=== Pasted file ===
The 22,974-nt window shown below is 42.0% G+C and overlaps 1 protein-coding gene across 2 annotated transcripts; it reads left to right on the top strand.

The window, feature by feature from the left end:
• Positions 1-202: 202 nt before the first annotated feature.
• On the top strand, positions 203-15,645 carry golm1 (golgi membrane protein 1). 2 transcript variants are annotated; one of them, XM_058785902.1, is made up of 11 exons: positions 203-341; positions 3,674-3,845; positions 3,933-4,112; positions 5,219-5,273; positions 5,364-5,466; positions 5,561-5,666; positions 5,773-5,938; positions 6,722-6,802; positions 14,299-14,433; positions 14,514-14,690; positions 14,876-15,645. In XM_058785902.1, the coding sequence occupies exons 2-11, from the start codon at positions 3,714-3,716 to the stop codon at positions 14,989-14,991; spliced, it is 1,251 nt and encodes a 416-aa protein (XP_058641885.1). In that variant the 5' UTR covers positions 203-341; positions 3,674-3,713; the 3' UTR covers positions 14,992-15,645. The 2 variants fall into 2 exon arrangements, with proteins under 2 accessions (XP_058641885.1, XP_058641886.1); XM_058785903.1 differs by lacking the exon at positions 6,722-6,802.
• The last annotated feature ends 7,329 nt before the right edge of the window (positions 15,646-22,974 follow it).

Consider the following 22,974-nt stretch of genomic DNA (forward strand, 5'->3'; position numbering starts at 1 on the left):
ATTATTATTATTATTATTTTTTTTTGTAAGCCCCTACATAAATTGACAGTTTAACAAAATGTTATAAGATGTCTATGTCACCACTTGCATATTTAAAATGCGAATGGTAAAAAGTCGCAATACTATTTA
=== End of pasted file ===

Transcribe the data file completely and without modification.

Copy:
The 22,974-nt window shown below is 42.0% G+C and overlaps 1 protein-coding gene across 2 annotated transcripts; it reads left to right on the top strand.

The window, feature by feature from the left end:
• Positions 1-202: 202 nt before the first annotated feature.
• On the top strand, positions 203-15,645 carry golm1 (golgi membrane protein 1). 2 transcript variants are annotated; one of them, XM_058785902.1, is made up of 11 exons: positions 203-341; positions 3,674-3,845; positions 3,933-4,112; positions 5,219-5,273; positions 5,364-5,466; positions 5,561-5,666; positions 5,773-5,938; positions 6,722-6,802; positions 14,299-14,433; positions 14,514-14,690; positions 14,876-15,645. In XM_058785902.1, the coding sequence occupies exons 2-11, from the start codon at positions 3,714-3,716 to the stop codon at positions 14,989-14,991; spliced, it is 1,251 nt and encodes a 416-aa protein (XP_058641885.1). In that variant the 5' UTR covers positions 203-341; positions 3,674-3,713; the 3' UTR covers positions 14,992-15,645. The 2 variants fall into 2 exon arrangements, with proteins under 2 accessions (XP_058641885.1, XP_058641886.1); XM_058785903.1 differs by lacking the exon at positions 6,722-6,802.
• The last annotated feature ends 7,329 nt before the right edge of the window (positions 15,646-22,974 follow it).

Consider the following 22,974-nt stretch of genomic DNA (forward strand, 5'->3'; position numbering starts at 1 on the left):
ATTATTATTATTATTATTTTTTTTTGTAAGCCCCTACATAAATTGACAGTTTAACAAAATGTTATAAGATGTCTATGTCACCACTTGCATATTTAAAATGCGAATGGTAAAAAGTCGCAATACTATTTA